• Three brothers from a remote village in the Himalayas are driven by poverty to become monks. One becomes a famous masked dancer; the second an accomplished player of the Tibetan temple trumpet; and the third a great Buddhist scholar. A Jain nun tests her powers of detachment as she watches her best friend ritually starve herself to death. A woman leaves her middle class family in Calcutta and her job in a jute factory, only to find unexpected love and fulfillment living as a tantric in a skull-filled hut in remote a cremation ground. A prison warder from Kerala becomes for two months of the year a temple dancer and is worshipped as an incarnate deity; then, at the end of February each year, he returns to prison. An idol maker, the thirty-fifth of a long line of sculptors going back to the legendary Chola bronze makers, regards creating Gods as one of the holiest callings in India, but has to reconcile himself to his son who only wants to study computer engineering. An illiterate goat herd from Rajasthan keeps alive an ancient 200,000-stanza sacred epic that he, virtually alone, still knows by heart. A devadasi - or temple prostitute - initially resists her own initiation into sex work, yet pushes both her daughters into a trade she regards as a sacred calling.
    Nine people, nine lives. Each one taking a different religious path, each one an unforgettable story.Exquisite and mesmerizing, and told with an almost biblical simplicity, William Dalrymple's first travel book in a decade explores how traditional forms of religious life in South Asia have been transformed in the vortex of the region's rapid change. Nine Lives is a distillation of twenty-five years of exploring India and writing about its religious traditions, taking you deep into worlds that you would never have imagined even existed.


  • 'Could you show me a djinn?' I asked. 'Certainly,' replied the Sufi. 'But you would run away.'
    From the author of the Samuel Johnson Prize-shortlisted 'The Return of a King', this is William Dalrymple's captivating memoir of a year spent in Delhi, a city watched over and protected by the mischievous invisible djinns. Lodging with the beady-eyed Mrs Puri and encountering an extraordinary array of characters - from elusive eunuchs to the last remnants of the Raj - William Dalrymple comes to know the bewildering city intimately.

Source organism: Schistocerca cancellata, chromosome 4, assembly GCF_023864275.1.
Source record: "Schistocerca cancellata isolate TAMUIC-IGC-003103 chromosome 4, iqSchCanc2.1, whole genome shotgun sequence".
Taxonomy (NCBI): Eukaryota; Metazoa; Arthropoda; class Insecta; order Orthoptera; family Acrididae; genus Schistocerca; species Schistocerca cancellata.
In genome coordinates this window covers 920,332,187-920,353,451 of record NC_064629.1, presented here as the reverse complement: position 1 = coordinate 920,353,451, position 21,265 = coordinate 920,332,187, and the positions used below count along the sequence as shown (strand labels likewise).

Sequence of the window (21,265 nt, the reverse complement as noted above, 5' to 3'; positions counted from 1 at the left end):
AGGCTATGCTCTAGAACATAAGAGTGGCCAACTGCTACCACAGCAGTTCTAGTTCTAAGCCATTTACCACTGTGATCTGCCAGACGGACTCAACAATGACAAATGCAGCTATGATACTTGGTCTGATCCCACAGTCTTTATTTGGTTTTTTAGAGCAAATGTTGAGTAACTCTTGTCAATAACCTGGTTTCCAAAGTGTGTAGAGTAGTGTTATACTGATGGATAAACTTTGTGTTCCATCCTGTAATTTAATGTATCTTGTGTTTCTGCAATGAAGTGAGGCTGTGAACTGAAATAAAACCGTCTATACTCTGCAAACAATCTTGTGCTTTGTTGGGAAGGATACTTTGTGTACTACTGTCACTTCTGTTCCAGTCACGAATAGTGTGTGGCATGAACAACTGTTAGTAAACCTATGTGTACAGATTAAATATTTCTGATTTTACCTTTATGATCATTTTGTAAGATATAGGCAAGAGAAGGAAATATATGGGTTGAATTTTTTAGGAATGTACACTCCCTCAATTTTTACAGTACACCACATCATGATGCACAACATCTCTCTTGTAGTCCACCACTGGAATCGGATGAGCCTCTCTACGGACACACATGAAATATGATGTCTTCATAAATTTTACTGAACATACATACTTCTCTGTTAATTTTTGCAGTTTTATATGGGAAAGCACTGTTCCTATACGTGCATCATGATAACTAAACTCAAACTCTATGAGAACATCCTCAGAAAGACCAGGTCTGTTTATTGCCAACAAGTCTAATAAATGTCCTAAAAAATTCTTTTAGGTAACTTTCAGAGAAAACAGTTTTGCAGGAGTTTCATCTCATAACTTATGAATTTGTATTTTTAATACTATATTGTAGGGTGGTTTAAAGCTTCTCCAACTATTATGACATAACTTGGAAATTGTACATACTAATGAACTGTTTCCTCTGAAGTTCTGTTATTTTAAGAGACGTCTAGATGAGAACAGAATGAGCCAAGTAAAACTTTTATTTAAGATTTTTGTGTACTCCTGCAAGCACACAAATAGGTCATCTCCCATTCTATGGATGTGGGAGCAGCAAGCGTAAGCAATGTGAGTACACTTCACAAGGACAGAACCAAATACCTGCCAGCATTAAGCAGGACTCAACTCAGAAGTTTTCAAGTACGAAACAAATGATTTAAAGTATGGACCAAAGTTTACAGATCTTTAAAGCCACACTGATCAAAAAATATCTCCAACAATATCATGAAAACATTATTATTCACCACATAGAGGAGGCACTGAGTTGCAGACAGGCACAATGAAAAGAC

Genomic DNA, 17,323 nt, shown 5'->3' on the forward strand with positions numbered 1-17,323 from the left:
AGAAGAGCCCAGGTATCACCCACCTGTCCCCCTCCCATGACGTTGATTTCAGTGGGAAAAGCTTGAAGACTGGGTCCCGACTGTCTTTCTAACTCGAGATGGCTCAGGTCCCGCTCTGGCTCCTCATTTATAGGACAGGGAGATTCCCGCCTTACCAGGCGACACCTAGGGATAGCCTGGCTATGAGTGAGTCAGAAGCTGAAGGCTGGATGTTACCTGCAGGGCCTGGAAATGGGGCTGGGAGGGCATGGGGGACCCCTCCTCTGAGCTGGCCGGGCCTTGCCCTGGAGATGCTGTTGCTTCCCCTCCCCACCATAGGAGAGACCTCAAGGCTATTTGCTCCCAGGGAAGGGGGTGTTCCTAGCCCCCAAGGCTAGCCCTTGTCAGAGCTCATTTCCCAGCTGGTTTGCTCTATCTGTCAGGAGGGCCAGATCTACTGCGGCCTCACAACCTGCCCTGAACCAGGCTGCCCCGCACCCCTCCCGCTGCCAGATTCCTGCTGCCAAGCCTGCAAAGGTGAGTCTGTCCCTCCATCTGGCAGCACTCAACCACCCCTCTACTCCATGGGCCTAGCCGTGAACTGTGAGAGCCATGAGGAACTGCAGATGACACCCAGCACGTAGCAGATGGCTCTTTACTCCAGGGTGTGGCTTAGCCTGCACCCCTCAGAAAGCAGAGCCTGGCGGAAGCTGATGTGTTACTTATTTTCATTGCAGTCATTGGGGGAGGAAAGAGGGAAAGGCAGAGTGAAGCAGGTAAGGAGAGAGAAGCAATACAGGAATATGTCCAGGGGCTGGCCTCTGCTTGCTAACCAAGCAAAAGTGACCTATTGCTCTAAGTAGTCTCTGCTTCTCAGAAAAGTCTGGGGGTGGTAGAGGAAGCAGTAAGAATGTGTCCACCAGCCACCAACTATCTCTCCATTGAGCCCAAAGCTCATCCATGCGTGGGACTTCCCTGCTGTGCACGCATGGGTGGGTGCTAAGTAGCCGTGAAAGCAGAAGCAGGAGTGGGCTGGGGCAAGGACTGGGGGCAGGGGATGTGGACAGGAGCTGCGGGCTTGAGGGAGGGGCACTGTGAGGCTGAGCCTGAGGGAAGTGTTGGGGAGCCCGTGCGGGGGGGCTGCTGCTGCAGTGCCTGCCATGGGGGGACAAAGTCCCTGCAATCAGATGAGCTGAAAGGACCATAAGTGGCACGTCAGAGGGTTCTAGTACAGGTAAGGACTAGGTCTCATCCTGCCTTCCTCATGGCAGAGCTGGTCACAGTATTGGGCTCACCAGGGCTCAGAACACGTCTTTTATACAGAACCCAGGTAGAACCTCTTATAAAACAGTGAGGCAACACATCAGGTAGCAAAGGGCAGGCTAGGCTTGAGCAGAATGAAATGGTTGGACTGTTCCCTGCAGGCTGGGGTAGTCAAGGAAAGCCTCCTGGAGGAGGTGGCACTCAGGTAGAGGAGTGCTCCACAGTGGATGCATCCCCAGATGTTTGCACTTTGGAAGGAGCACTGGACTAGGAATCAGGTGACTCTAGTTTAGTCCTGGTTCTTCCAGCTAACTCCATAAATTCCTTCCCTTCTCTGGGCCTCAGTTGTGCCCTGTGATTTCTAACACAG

He pursues Delhi's interlacing layers of history along narrow alleys and broad boulevards, brilliantly conveying its intoxicating mix of mysticism and mayhem.
    'City of Djinns' is an astonishing and sensitive portrait of a city, and confirms William Dalrymple as one of the most compelling explorers of India's past and present.

  • In the spring of 1839, the British invaded Afghanistan for the first time. Led by lancers in scarlet cloaks and plumed shakos, nearly 20,000 British and East India Company troops poured through the high mountain passes and re-established on the throne Shah Shuja ul-Mulk.
    On the way in, the British faced little resistance. But after two years of occupation, the Afghan people rose in answer to the call for jihad and the country exploded into violent rebellion. The First Anglo-Afghan War ended in Britain's greatest military humiliation of the nineteenth century: an entire army of the then most powerful nation in the world ambushed in retreat and utterly routed by poorly equipped tribesmen.
    Shortlisted for the Samuel Johnson Prize 2013, Return of a King is the definitive analysis of the First Afghan War, told through the lives of unforgettable characters on all sides and using for the first time contemporary Afghan accounts of the conflict. Prize-winning and bestselling historian William Dalrymple's masterful retelling of Britain's greatest imperial disaster is a powerful and important parable of colonial ambition and cultural collision, folly and hubris, for our times.


  • William Dalrymple, who wrote so magically about India in 'City of Djinns', returns to the country in a series of remarkable essays.
    Featured in its pages are 15-year-old guerrilla girls and dowager Maharanis; flashy Bombay drinks parties and violent village blood feuds; a group of vegetarian terrorists intent on destroying India's first Kentucky Fried Chicken outlet; and a palace where port and cigars are still carried to guests on a miniature silver steam train.
    Dalrymple meets such figures as Imran Khan and Benazir Bhutto; he witnesses the macabre nightly offering to the bloodthirsty goddess Parashakti - She Who Is Seated on a Throne of Five Corpses; he experiences caste massacres in the badlands of Bihar and dines with a drug baron on the North-West Frontier; he discovers such oddities as the terrorist apes of Jaipur and the shrine where Lord Krishna is said to make love every night to his 16,108 wives and 64,732 milkmaids.
    'The Age of Kali' is the fourth fascinating volume from the author of 'In Xanadu', 'City of Djinns' and 'From the Holy Mountain'.

empty